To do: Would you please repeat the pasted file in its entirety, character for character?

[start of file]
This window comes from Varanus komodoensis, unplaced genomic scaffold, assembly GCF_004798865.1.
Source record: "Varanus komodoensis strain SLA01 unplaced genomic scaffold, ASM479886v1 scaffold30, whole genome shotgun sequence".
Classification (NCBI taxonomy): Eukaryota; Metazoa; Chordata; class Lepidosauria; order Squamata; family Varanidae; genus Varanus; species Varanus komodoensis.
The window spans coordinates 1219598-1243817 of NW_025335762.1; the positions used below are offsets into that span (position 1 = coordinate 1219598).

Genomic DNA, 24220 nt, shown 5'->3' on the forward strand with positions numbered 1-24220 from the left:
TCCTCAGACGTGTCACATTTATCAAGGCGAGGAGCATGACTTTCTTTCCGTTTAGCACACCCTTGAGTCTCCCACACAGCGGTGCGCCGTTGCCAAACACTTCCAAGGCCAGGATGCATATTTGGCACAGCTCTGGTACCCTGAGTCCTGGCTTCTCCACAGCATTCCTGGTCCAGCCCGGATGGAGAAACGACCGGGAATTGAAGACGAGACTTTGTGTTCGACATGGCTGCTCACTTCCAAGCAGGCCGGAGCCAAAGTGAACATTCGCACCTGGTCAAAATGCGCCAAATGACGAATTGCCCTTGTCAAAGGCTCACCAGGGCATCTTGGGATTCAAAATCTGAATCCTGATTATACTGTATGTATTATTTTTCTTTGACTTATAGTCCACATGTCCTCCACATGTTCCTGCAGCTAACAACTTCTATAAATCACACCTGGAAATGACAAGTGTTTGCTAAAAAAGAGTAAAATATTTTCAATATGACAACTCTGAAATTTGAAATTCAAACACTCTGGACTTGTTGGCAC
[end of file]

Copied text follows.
This window comes from Varanus komodoensis, unplaced genomic scaffold, assembly GCF_004798865.1.
Source record: "Varanus komodoensis strain SLA01 unplaced genomic scaffold, ASM479886v1 scaffold30, whole genome shotgun sequence".
Classification (NCBI taxonomy): Eukaryota; Metazoa; Chordata; class Lepidosauria; order Squamata; family Varanidae; genus Varanus; species Varanus komodoensis.
The window spans coordinates 1219598-1243817 of NW_025335762.1; the positions used below are offsets into that span (position 1 = coordinate 1219598).

Genomic DNA, 24220 nt, shown 5'->3' on the forward strand with positions numbered 1-24220 from the left:
TCCTCAGACGTGTCACATTTATCAAGGCGAGGAGCATGACTTTCTTTCCGTTTAGCACACCCTTGAGTCTCCCACACAGCGGTGCGCCGTTGCCAAACACTTCCAAGGCCAGGATGCATATTTGGCACAGCTCTGGTACCCTGAGTCCTGGCTTCTCCACAGCATTCCTGGTCCAGCCCGGATGGAGAAACGACCGGGAATTGAAGACGAGACTTTGTGTTCGACATGGCTGCTCACTTCCAAGCAGGCCGGAGCCAAAGTGAACATTCGCACCTGGTCAAAATGCGCCAAATGACGAATTGCCCTTGTCAAAGGCTCACCAGGGCATCTTGGGATTCAAAATCTGAATCCTGATTATACTGTATGTATTATTTTTCTTTGACTTATAGTCCACATGTCCTCCACATGTTCCTGCAGCTAACAACTTCTATAAATCACACCTGGAAATGACAAGTGTTTGCTAAAAAAGAGTAAAATATTTTCAATATGACAACTCTGAAATTTGAAATTCAAACACTCTGGACTTGTTGGCAC